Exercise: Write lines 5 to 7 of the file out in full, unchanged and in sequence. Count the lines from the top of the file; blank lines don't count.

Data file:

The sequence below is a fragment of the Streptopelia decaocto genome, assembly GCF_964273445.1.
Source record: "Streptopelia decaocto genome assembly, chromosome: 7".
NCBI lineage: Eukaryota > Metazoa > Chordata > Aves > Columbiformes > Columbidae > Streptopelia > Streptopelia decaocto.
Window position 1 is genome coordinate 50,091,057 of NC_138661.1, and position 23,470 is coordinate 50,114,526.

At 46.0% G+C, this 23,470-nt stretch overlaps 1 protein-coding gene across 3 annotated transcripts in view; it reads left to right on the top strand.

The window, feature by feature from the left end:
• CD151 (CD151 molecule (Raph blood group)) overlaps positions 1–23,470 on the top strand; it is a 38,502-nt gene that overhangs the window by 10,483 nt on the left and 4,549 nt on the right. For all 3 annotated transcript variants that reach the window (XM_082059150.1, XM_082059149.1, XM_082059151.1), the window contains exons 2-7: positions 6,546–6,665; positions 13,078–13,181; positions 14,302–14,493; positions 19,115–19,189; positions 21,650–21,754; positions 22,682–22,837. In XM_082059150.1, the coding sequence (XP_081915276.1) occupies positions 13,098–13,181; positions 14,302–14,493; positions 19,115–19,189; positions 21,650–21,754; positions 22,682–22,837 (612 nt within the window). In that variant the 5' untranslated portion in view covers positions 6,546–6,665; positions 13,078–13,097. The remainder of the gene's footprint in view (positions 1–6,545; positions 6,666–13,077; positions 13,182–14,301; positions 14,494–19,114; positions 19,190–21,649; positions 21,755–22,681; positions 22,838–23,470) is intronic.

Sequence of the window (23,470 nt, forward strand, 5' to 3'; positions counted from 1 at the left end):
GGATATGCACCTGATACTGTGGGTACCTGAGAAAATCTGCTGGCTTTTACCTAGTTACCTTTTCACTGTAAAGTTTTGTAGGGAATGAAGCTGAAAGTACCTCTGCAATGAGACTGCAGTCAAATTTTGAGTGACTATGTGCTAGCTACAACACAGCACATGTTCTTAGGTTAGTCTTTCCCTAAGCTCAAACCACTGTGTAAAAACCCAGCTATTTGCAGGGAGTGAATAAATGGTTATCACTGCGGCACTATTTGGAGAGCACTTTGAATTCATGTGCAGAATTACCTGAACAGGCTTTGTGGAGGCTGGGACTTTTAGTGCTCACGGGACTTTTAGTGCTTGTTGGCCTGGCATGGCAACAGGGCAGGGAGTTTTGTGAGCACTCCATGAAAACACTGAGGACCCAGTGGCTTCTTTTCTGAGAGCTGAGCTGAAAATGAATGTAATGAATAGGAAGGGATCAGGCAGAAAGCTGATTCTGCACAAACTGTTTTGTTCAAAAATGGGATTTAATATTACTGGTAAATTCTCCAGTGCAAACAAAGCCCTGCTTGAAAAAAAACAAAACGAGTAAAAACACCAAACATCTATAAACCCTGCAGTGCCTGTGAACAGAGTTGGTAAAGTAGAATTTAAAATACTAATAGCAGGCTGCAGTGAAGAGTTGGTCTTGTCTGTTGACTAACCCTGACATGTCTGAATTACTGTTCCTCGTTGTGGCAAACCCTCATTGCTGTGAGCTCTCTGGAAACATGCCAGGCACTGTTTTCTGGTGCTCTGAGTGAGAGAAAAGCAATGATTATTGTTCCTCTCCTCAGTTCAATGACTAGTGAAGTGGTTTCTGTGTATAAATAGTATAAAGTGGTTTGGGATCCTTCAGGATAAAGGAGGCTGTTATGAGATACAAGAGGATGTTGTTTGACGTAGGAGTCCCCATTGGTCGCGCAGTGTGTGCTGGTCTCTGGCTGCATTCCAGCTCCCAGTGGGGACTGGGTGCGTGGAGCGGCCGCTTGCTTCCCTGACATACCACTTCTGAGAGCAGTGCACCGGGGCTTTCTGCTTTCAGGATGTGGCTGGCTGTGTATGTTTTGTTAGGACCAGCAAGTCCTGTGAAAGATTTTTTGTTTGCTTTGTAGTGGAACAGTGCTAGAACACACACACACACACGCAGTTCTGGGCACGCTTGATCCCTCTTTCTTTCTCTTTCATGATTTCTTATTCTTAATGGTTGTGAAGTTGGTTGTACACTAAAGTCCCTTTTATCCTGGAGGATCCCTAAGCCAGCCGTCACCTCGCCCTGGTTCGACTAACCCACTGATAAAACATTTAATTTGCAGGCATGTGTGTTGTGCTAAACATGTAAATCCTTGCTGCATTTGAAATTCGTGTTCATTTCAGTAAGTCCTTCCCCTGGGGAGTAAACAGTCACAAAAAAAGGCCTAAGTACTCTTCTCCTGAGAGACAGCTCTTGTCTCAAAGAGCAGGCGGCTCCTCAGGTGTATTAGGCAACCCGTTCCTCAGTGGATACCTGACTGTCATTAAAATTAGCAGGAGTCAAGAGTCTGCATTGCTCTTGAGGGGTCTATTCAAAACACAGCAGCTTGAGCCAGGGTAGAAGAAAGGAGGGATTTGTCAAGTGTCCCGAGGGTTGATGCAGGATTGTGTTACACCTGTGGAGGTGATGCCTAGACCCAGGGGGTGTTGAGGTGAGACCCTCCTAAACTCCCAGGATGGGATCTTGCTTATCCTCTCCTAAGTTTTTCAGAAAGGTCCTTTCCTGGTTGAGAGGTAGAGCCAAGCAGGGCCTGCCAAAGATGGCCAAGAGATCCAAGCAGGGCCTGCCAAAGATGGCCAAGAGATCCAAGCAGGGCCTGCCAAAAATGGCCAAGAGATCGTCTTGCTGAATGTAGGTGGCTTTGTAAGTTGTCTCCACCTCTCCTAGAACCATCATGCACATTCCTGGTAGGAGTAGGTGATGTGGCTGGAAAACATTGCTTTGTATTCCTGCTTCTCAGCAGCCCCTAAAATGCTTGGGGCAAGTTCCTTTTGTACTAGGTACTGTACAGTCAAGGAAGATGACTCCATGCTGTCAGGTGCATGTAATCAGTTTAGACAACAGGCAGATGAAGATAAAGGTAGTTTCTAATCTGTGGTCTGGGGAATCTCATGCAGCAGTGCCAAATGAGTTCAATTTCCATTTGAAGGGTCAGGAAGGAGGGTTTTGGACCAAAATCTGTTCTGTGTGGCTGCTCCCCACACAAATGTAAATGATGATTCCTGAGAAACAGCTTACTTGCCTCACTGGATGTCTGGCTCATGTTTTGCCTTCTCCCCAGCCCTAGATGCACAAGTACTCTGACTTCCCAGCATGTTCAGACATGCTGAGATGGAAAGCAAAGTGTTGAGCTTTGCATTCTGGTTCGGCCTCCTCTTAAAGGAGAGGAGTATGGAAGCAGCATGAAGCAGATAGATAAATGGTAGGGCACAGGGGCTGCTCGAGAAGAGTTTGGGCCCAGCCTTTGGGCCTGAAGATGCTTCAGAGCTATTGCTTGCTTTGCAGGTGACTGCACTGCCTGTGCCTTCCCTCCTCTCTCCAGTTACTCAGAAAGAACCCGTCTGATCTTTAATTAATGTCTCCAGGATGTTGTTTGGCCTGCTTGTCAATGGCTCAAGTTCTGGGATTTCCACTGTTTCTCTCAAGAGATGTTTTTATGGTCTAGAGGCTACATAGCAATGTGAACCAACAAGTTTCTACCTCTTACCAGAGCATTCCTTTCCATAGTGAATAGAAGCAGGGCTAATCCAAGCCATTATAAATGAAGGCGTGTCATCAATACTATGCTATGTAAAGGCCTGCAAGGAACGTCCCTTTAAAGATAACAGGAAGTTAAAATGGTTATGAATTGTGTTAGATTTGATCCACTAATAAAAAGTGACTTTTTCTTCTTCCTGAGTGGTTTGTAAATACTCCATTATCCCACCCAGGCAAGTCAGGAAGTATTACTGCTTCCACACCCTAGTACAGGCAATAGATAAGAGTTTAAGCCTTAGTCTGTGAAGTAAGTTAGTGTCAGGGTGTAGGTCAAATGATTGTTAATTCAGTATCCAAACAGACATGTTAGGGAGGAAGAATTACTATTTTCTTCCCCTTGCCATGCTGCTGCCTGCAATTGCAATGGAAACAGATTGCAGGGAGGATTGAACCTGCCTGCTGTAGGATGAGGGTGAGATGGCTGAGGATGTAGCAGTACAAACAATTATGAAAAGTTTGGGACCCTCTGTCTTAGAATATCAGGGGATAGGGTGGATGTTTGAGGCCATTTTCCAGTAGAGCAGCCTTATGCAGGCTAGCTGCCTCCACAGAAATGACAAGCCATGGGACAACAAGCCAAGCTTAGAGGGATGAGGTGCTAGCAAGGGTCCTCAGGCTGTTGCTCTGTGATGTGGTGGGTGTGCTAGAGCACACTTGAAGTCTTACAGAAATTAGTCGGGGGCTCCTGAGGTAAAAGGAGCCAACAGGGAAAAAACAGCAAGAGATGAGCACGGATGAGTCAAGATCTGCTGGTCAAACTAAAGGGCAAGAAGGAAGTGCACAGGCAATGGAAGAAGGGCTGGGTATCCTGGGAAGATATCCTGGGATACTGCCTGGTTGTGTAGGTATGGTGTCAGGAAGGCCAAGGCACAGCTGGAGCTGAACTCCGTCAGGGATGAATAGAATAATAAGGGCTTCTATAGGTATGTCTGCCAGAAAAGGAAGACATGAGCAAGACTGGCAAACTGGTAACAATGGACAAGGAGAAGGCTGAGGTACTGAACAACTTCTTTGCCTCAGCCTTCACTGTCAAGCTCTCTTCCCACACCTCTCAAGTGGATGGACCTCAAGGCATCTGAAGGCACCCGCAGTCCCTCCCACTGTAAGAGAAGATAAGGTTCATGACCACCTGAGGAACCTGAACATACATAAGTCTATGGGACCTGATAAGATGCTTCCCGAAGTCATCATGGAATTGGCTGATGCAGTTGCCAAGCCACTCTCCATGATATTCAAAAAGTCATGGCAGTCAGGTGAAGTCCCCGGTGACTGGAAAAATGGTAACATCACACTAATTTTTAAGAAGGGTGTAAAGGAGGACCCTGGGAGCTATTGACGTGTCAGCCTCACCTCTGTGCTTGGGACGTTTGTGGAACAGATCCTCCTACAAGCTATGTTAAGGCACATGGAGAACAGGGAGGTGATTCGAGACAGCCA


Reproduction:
At 46.0% G+C, this 23,470-nt stretch overlaps 1 protein-coding gene across 3 annotated transcripts in view; it reads left to right on the top strand.

The window, feature by feature from the left end:
• CD151 (CD151 molecule (Raph blood group)) overlaps positions 1–23,470 on the top strand; it is a 38,502-nt gene that overhangs the window by 10,483 nt on the left and 4,549 nt on the right. For all 3 annotated transcript variants that reach the window (XM_082059150.1, XM_082059149.1, XM_082059151.1), the window contains exons 2-7: positions 6,546–6,665; positions 13,078–13,181; positions 14,302–14,493; positions 19,115–19,189; positions 21,650–21,754; positions 22,682–22,837. In XM_082059150.1, the coding sequence (XP_081915276.1) occupies positions 13,098–13,181; positions 14,302–14,493; positions 19,115–19,189; positions 21,650–21,754; positions 22,682–22,837 (612 nt within the window). In that variant the 5' untranslated portion in view covers positions 6,546–6,665; positions 13,078–13,097. The remainder of the gene's footprint in view (positions 1–6,545; positions 6,666–13,077; positions 13,182–14,301; positions 14,494–19,114; positions 19,190–21,649; positions 21,755–22,681; positions 22,838–23,470) is intronic.